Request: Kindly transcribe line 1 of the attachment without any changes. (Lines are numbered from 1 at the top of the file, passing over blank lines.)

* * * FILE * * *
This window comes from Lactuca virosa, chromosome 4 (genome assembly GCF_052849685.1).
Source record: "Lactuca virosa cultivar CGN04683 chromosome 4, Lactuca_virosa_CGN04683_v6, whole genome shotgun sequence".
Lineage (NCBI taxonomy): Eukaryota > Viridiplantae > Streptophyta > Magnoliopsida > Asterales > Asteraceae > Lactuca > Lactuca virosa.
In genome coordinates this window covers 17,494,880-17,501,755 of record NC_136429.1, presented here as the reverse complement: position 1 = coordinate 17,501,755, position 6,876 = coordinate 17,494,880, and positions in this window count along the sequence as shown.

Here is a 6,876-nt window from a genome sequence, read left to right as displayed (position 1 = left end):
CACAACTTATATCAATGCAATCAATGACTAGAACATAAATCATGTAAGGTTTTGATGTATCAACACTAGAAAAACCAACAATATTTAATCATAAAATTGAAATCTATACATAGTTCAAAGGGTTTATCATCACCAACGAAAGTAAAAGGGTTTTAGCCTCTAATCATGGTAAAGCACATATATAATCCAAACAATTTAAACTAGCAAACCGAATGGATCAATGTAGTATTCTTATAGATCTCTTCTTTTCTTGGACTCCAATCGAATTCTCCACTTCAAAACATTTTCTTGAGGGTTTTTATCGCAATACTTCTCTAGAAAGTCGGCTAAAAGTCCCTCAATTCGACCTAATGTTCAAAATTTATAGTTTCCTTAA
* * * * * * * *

This window comes from Lactuca virosa, chromosome 4 (genome assembly GCF_052849685.1).